The Farm Bill is a fundamentally a story about power. Dating back to the 1930s, every five years or so Congress decides in whose interest the Farm Bill will serve. Current Farm Bill debates involve many constituencies beyond just farmers, including hunger advocates, environmentalists, rural leaders, public health supporters, and civil rights organizations. The Farm Bill is both derivative and evolving, with important lessons from the past informing the hard policy challenges of the future. 

This portal contains archival material and U.S. farm policy analysis dating back to 1977, as well as IATP's collected work on specific Farm Bills since 1996.

1996 Farm Bill  

This revolutionary Farm Bill delinked program support from prices, production and farm practices — elements of supply management that had focused on fair prices for farmers in the marketplace. These changes were designed to coincide new export opportunities following the formation of the WTO and the passage of NAFTA. But the bill proved enormously costly as prices plunged following its passage and Congress was forced to approve multi-year emergency payments to prevent a full-blown farm crisis.   

2002 Farm Bill 

Following the disaster of the 1996 Farm Bill, Congress converted emergency payments into new commodity programs designed to provide farmers direct payments, and counter-cyclical support when the market dipped. These costly programs helped keep farmers on the land but did little to address the market failure that was paying farmers below cost-of-production prices.     

2007 Farm Bill  

The 2007 Farm Bill, ultimately passed in 2008, made few major reforms in the biggest farm programs — though it did pilot a new revenue insurance program which set the stage for reforms in the 2012 Farm Bill. This Farm Bill did include significant increases in conservation programs, bioenergy programs and several new provisions supporting local foods and socially disadvantaged farmers.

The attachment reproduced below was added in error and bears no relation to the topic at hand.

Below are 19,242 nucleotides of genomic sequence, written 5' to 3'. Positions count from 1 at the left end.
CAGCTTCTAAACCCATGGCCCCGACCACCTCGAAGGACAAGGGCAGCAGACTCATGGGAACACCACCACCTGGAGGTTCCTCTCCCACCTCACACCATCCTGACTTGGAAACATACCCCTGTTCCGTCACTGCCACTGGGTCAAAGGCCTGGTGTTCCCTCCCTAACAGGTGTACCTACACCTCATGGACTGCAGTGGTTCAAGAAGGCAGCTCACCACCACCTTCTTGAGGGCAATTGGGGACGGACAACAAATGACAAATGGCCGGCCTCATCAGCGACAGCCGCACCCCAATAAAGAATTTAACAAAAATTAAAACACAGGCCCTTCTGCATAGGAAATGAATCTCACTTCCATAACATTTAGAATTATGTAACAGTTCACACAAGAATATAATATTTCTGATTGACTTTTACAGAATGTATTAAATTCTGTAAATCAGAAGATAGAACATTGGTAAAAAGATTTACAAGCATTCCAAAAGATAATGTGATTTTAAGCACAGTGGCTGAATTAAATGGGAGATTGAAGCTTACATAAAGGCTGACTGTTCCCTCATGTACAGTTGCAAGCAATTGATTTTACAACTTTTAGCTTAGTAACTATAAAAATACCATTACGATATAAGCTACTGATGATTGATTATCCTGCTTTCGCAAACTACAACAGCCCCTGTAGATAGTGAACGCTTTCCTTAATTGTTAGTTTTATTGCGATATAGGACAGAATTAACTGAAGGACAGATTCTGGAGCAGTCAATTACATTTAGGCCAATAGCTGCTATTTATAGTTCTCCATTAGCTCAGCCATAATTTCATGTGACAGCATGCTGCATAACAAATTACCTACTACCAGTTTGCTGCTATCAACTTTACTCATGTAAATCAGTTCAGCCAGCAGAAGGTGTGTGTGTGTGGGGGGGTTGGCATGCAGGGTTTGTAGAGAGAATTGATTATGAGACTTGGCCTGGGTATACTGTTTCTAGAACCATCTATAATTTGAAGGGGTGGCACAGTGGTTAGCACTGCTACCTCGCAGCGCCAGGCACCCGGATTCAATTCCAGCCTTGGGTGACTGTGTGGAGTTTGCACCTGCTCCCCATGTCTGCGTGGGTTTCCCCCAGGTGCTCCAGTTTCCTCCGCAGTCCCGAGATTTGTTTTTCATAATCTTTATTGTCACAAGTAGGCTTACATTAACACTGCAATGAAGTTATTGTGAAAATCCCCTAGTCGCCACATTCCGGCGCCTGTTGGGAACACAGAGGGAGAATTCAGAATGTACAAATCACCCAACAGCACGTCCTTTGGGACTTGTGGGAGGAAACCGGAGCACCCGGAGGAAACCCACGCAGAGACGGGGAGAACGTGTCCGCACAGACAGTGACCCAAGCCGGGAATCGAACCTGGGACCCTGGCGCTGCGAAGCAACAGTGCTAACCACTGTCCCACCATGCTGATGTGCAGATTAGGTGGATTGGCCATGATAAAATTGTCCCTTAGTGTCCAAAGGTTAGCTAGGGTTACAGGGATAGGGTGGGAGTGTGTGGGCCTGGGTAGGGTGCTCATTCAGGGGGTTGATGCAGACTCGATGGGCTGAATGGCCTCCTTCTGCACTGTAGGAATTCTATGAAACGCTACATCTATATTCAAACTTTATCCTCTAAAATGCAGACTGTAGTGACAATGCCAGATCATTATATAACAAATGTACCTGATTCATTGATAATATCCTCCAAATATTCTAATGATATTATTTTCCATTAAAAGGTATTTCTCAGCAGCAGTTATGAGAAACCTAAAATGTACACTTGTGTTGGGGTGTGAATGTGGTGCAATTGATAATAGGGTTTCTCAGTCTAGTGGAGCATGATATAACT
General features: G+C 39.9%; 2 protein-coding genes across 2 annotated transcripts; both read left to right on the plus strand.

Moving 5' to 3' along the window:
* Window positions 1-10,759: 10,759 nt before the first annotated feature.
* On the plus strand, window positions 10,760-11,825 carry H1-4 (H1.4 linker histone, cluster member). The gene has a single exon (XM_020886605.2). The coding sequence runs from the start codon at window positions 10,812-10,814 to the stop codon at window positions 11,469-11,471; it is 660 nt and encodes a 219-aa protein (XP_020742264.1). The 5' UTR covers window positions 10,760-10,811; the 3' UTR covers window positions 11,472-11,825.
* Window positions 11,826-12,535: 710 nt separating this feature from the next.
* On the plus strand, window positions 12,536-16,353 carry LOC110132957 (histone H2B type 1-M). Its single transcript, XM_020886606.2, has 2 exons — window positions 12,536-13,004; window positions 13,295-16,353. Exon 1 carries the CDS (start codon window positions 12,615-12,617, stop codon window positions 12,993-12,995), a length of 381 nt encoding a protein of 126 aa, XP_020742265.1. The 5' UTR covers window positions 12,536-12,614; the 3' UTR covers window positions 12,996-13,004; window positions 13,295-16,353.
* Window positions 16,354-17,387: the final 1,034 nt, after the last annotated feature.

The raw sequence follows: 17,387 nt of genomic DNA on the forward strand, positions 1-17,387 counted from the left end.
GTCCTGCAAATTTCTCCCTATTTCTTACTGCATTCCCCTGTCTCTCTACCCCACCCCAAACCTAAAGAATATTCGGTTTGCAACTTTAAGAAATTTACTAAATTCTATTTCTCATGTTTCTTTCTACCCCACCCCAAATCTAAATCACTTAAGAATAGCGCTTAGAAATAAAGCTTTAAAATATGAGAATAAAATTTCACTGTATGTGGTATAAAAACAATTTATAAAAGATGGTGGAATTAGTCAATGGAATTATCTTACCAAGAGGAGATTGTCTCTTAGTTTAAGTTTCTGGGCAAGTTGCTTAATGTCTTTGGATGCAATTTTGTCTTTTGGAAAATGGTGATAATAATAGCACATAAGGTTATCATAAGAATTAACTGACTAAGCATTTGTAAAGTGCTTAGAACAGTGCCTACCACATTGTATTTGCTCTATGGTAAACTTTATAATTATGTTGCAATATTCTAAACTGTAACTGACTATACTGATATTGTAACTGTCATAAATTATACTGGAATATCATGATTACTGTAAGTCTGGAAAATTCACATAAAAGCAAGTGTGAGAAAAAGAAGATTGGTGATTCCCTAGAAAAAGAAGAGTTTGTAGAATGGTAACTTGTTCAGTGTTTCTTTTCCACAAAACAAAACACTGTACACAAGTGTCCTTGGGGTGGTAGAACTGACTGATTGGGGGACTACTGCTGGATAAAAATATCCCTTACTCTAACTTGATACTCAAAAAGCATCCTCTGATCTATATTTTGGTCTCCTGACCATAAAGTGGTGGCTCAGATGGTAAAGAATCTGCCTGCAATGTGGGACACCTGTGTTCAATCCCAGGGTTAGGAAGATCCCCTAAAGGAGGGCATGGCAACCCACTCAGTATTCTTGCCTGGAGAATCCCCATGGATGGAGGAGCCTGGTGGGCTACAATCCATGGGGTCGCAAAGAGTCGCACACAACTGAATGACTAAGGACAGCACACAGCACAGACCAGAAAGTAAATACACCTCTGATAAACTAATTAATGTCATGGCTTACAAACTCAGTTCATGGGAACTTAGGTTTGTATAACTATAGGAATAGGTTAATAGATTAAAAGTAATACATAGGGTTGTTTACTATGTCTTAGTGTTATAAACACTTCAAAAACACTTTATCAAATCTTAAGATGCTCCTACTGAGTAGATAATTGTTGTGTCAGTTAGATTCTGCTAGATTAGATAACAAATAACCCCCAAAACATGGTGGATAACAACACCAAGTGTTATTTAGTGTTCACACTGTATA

2012 Farm Bill

The 2012 Farm Bill, ultimately passed in 2014 after numerous extensions and a painful two-year negotiating process, made major reforms to U.S. commodity programs, instituting a much bigger role for crop insurance and new revenue insurance programs. While the types of programs changed, the results were much the same — programs designed to support farmers when the market dropped, rather than attempting to address market volatility in agriculture. The bill also included cuts to conservation programs for the first time since 1985.  

2018 Farm Bill

In late December 2018, former President Trump signed the $867 billion Farm Bill into law. The 2018 Farm Bill failed to address core problems in the farm economy; it did not solve problems of overproduction and associated low prices for farmers, and it did not call out the growing threat of climate change to agriculture. 

Native American famer with chickens

Learn more about the Farm Bill.